It was a difficult and very dangerous job. Plans were proposed and rejected, and nothing agreed upon but this, that the men should be carefully watched for days to find out where they kept their gold at night and where by day, and an attempt timed and regulated accordingly. Moreover, the same afternoon a special gang of six was formed, including Walker, which pitiful fox was greatly patronized by the black-maned lion. At sight of him, brutus, who knew him not indeed by name but by a literary transaction, was "for laying on," but his patron interposed, and, having inquired and heard the offense, bellowed with laughter, and condemned the ex-peddler to a fine of half a crown in grog. This softened brutus, and a harmonious debauch succeeded. Like the old Egyptians they debated first sober and then drunk, and to stagger my general notion that the ancients were unwise, candor compels me to own, it was while stammering, maudling, stinking and in every sense drunk that mephistopheles driveled out a scheme so cunning and so new as threw everybody and everything into the shade. It was carried by hiccoughation.

To work this scheme mephistopheles required a beautiful large new tent; the serpentine man bought it. Money to feed the gang; serpent advanced it.

Robinson's tent was about thirty yards from his claim, which its one opening faced. So he and George worked with an eye ever upon their tent. At night two men of Robinson's party patrolled armed to the teeth; they relieved guard every two hours. Captain Robinson's orders to these men, if they saw anybody doing anything suspicious after dark, were these:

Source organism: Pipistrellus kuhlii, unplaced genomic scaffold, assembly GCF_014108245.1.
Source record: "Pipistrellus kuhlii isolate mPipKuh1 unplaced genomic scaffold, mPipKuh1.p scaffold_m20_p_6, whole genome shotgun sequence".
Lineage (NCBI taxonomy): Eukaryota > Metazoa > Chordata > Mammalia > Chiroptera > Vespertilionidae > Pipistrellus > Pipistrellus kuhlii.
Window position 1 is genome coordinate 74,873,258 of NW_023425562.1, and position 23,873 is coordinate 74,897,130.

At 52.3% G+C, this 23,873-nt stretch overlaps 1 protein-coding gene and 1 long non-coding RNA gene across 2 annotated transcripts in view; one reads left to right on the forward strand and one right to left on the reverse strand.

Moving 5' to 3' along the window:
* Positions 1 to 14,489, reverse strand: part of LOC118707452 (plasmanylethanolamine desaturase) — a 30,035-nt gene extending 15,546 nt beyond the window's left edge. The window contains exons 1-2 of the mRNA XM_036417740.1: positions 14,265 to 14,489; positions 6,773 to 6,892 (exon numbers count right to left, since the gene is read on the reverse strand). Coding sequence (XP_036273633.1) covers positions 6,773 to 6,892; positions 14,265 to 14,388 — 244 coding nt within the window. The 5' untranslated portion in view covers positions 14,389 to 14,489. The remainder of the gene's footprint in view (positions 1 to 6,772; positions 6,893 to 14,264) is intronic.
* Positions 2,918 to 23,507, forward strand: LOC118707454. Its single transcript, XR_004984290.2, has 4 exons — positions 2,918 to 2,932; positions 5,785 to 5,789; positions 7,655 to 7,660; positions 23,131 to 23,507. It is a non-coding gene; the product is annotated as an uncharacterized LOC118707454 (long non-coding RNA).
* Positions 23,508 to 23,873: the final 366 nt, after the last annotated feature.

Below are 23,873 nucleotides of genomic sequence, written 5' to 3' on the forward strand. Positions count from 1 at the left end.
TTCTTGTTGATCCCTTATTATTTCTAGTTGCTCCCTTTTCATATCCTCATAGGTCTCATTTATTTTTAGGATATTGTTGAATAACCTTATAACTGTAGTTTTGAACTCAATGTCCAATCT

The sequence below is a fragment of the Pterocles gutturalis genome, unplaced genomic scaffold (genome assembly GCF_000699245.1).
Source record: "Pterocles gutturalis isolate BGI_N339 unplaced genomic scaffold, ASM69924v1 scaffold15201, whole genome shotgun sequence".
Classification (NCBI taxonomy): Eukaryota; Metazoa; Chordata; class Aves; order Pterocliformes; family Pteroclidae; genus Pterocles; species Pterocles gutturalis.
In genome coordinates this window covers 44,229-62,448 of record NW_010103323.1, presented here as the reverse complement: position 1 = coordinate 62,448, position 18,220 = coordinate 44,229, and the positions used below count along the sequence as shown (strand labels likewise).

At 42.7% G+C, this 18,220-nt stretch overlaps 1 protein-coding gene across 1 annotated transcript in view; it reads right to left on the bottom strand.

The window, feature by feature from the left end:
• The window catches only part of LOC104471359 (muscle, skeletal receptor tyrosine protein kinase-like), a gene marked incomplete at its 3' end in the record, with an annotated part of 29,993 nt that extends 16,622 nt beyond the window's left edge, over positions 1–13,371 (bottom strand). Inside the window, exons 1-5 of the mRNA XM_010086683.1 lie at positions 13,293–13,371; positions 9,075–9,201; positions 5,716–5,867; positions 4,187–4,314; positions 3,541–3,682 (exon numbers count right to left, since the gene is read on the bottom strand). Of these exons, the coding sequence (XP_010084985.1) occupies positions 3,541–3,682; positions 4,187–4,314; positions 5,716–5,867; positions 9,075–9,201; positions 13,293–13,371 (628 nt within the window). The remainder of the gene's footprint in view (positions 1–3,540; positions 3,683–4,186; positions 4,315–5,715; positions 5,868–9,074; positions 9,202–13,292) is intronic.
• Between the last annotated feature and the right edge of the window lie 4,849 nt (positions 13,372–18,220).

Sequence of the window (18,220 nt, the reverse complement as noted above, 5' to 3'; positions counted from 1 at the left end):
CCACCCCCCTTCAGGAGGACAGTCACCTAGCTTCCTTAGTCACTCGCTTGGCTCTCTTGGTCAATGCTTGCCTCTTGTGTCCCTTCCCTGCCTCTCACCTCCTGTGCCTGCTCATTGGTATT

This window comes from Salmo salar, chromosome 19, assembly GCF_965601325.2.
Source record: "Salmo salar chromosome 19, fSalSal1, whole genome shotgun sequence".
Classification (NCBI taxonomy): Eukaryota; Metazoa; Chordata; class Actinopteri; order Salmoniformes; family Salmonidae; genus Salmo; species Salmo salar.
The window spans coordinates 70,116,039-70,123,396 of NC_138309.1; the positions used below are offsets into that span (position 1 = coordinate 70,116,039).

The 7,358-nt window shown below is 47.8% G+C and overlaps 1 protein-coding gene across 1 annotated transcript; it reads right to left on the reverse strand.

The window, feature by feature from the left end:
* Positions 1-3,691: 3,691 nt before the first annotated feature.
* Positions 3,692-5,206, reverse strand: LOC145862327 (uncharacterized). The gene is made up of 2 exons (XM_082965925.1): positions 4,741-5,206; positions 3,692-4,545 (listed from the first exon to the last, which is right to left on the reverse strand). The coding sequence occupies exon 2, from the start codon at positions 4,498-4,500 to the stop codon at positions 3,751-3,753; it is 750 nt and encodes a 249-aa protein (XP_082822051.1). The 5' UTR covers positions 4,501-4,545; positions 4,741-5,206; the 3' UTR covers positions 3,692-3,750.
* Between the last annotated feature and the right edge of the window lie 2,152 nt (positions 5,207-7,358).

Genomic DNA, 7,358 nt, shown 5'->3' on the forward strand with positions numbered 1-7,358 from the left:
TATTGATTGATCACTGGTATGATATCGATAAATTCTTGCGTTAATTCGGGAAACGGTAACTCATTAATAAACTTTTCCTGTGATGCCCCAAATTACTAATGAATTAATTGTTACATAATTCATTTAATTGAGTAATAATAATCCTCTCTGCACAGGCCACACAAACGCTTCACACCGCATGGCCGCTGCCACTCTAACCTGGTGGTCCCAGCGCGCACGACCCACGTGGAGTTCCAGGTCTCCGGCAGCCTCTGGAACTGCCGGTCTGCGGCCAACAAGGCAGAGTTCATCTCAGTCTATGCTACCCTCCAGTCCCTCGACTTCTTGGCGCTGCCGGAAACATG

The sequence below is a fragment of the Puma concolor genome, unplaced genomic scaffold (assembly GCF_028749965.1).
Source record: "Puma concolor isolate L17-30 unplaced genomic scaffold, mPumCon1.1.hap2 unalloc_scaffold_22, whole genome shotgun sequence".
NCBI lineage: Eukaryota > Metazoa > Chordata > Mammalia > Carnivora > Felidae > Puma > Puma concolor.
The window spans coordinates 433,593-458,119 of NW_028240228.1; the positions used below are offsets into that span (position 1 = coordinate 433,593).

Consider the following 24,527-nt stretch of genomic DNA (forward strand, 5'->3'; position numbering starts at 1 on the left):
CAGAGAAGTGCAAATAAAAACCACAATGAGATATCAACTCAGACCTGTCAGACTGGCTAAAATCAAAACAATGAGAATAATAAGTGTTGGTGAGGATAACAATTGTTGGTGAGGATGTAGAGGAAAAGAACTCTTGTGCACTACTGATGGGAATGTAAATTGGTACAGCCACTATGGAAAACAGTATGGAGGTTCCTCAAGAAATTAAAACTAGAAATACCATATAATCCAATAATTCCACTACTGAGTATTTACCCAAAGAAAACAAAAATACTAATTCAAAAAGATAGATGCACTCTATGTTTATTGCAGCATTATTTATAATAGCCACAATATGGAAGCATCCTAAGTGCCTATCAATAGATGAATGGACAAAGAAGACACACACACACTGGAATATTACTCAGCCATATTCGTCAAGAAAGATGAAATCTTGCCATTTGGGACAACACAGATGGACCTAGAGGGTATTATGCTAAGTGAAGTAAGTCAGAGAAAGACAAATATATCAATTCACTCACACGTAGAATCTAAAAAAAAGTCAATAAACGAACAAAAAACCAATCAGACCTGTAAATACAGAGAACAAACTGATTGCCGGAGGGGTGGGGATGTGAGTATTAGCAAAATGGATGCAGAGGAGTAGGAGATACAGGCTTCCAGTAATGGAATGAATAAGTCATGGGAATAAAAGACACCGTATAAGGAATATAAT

First fire,
                  Then inquire.

This general order was matter of publicity for a quarter of a mile round Robinson's tent, and added to his popularity and our rascals' perplexities.

These orders had surely the double merit of conciseness and melody; well, for all that, they were disgustingly offensive to one true friend of the captain, viz., to George Fielding.

"What is all the gold in the world compared with a man's life?" said he, indignantly.

"An ounce of it is worth half a dozen such lives as some here," was the cool reply.

"I have heard you talk very different. I mind when you could make excuses even for thieves that were never taught any better, poor unfortunate souls."

"Did I?" said the captain, a little taken aback. "Well, perhaps I did; it was natural, hem, under the circumstances. No! not for such thieves as these, that haven't got any honor at all."

"Honor, eh?"

"Yes! honor. Look here, suppose in my unconverted days I had broke into a jeweler's shop (that comes nearest to a mine) with four or five pals, do you think I should have held it lawful to rob my pals of any part of the swag just because we happened to be robbing a silversmith? Certainly not; I assure you, George, the punishment of such a nasty, sneaking, dishonorable act would be death in every gang, and cheap, too. Well, we have broken into Nature's shop here, and we are to rifle her, and not turn to like unnatural monsters, and rob our ten thousand pals."